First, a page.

The creation of a recreation district offers great promise to the community. This isn’t a done deal, with a public vote now set for November. In the months ahead, supporters will have to sharpen their plans and recruit people for the board of what could be Malheur County’s newest government agency.
The Malheur County Court last week made the right decision in pushing the green button to allow a public vote. On the ballot will be whether to form the Ontario Recreation District and tax property owners to fund it.
As we’ve noted before, this idea isn’t something cooked up by government. This was born by the participation of citizens who saw a need. Ontario city officials decided they could no longer operate a recreation department as money tightens. They will keep their operation on financial life support through the end of this year so a recreation district would have something to take over.
Ontario city officials did more, though, than cover payroll and other costs. They also volunteered to turn over to the new recreation agency key assets, including the now-shuttered aquatics center. That was a wise move, avoiding the notion of making taxpayers once again buy these properties.
Meantime, local citizens need to raise their hand and run for the board of the recreation district. This is a bit tricky, since candidates would be seeking election to run an agency that itself may or may not be approved by voters. Nonetheless, candidates need to step up.
Establishing a new government will require a variety of skills, and so the board should draw people with varied backgrounds. The board members, who would be the final authority for a new recreation district, clearly need to be invested in the value of community recreation programs. They should have a strong sense of how recreation is not a luxury, but a necessity in a community impaired by poverty.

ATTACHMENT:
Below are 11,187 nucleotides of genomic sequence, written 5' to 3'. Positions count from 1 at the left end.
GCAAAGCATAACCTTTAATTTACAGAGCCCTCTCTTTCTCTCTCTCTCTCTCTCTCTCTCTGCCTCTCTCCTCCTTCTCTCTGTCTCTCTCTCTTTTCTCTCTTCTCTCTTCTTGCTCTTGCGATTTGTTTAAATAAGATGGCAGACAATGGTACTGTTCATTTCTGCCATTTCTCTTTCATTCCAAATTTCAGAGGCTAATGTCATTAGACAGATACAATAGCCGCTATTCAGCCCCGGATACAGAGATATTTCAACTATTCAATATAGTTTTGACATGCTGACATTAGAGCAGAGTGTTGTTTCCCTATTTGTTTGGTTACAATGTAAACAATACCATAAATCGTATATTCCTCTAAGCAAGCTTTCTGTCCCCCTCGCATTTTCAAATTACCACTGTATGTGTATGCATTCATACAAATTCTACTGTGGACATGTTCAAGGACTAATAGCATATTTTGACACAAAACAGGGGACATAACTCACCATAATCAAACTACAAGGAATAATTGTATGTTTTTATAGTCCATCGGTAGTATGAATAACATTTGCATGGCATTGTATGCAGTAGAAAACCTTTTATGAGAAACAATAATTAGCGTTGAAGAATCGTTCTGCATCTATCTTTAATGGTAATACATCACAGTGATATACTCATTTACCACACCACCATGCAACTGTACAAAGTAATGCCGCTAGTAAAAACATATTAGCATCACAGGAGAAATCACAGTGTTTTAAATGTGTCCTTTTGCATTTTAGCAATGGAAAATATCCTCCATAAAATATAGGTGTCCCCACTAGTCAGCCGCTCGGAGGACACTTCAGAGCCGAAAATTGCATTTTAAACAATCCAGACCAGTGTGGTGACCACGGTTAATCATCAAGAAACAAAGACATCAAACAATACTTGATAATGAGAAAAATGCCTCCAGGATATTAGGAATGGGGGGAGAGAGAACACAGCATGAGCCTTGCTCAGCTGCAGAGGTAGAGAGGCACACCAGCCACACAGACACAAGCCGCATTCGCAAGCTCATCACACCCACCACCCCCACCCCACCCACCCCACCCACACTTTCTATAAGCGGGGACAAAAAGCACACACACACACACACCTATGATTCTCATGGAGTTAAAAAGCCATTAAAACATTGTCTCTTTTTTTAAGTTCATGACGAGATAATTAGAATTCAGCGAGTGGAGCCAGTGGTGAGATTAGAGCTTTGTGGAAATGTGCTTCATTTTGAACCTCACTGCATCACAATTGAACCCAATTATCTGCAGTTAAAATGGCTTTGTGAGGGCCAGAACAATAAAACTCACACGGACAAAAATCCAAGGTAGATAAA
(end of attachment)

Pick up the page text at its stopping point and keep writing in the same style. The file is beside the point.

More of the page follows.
The new board will need people who understand finances and budgets. Being in favor of youth basketball is one thing. Deciding how to fund it and what’s appropriate spending for such a program, though, requires a comfort with numbers.
The new board will need people of integrity. A lot of eyes would be on this board, assuming voters approve the district in the first place. The board members need a reputation for honesty. They need to be people who have the power to listen, and truly listen, to others. We need board members who see themselves as representing the entire community, not just a pet program that attracted their attention in the first place.
This new board would set the policies and plans for the new district. Yet those supporting these recreation programs need to define as clearly as they can what they expect to happen if voters say yes in November. What youth programs would continue? What could be added? Who can participate and at what cost?
And then there are the facilities. Would the district simply take over the city’s plan for revitalizing the aquatics center? Or would it take a hard second look at that plan to be sure it serves the community needs and doesn’t get too grandiose just because a new pot of tax money becomes available? There are questions, too, about the splash pad and the fate of the city’s dead golf course.
And voters – those who live within the Ontario School District – shouldn’t be bashful about posing their own questions now. This started as a citizen drive and we expect citizens would be well heard by those leading the drive. Voters, though, need to clearly understand they would be choosing to tax themselves extra to make all this happen. They need to understand the bargain – what’s in it for taxpayers besides a place to send the kids?